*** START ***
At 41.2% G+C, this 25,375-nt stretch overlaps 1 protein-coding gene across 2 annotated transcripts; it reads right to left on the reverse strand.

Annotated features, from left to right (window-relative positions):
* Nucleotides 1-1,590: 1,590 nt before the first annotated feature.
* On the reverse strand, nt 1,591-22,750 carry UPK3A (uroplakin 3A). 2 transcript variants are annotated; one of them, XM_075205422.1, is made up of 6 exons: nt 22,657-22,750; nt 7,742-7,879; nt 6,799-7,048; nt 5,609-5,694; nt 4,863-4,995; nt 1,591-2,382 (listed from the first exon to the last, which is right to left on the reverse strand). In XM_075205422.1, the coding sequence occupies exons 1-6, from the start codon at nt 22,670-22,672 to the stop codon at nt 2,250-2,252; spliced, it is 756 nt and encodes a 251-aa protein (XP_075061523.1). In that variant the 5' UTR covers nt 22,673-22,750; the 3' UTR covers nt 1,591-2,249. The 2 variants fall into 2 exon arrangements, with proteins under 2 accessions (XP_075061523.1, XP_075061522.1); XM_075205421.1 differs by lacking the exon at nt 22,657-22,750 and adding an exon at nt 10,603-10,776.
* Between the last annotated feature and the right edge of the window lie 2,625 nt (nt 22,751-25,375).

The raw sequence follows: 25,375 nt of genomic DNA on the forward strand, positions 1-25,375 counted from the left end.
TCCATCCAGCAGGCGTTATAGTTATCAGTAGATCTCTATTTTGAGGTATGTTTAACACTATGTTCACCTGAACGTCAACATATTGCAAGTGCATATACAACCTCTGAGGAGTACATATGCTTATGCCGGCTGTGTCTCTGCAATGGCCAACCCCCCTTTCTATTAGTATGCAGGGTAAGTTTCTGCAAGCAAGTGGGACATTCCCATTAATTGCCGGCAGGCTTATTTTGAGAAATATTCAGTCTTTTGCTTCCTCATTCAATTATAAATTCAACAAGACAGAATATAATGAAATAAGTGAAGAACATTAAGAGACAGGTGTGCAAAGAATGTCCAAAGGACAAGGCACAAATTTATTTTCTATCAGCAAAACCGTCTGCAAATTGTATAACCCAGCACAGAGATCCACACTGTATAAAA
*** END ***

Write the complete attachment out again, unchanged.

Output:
At 41.2% G+C, this 25,375-nt stretch overlaps 1 protein-coding gene across 2 annotated transcripts; it reads right to left on the reverse strand.

Annotated features, from left to right (window-relative positions):
* Nucleotides 1-1,590: 1,590 nt before the first annotated feature.
* On the reverse strand, nt 1,591-22,750 carry UPK3A (uroplakin 3A). 2 transcript variants are annotated; one of them, XM_075205422.1, is made up of 6 exons: nt 22,657-22,750; nt 7,742-7,879; nt 6,799-7,048; nt 5,609-5,694; nt 4,863-4,995; nt 1,591-2,382 (listed from the first exon to the last, which is right to left on the reverse strand). In XM_075205422.1, the coding sequence occupies exons 1-6, from the start codon at nt 22,670-22,672 to the stop codon at nt 2,250-2,252; spliced, it is 756 nt and encodes a 251-aa protein (XP_075061523.1). In that variant the 5' UTR covers nt 22,673-22,750; the 3' UTR covers nt 1,591-2,249. The 2 variants fall into 2 exon arrangements, with proteins under 2 accessions (XP_075061523.1, XP_075061522.1); XM_075205421.1 differs by lacking the exon at nt 22,657-22,750 and adding an exon at nt 10,603-10,776.
* Between the last annotated feature and the right edge of the window lie 2,625 nt (nt 22,751-25,375).

The raw sequence follows: 25,375 nt of genomic DNA on the forward strand, positions 1-25,375 counted from the left end.
TCCATCCAGCAGGCGTTATAGTTATCAGTAGATCTCTATTTTGAGGTATGTTTAACACTATGTTCACCTGAACGTCAACATATTGCAAGTGCATATACAACCTCTGAGGAGTACATATGCTTATGCCGGCTGTGTCTCTGCAATGGCCAACCCCCCTTTCTATTAGTATGCAGGGTAAGTTTCTGCAAGCAAGTGGGACATTCCCATTAATTGCCGGCAGGCTTATTTTGAGAAATATTCAGTCTTTTGCTTCCTCATTCAATTATAAATTCAACAAGACAGAATATAATGAAATAAGTGAAGAACATTAAGAGACAGGTGTGCAAAGAATGTCCAAAGGACAAGGCACAAATTTATTTTCTATCAGCAAAACCGTCTGCAAATTGTATAACCCAGCACAGAGATCCACACTGTATAAAA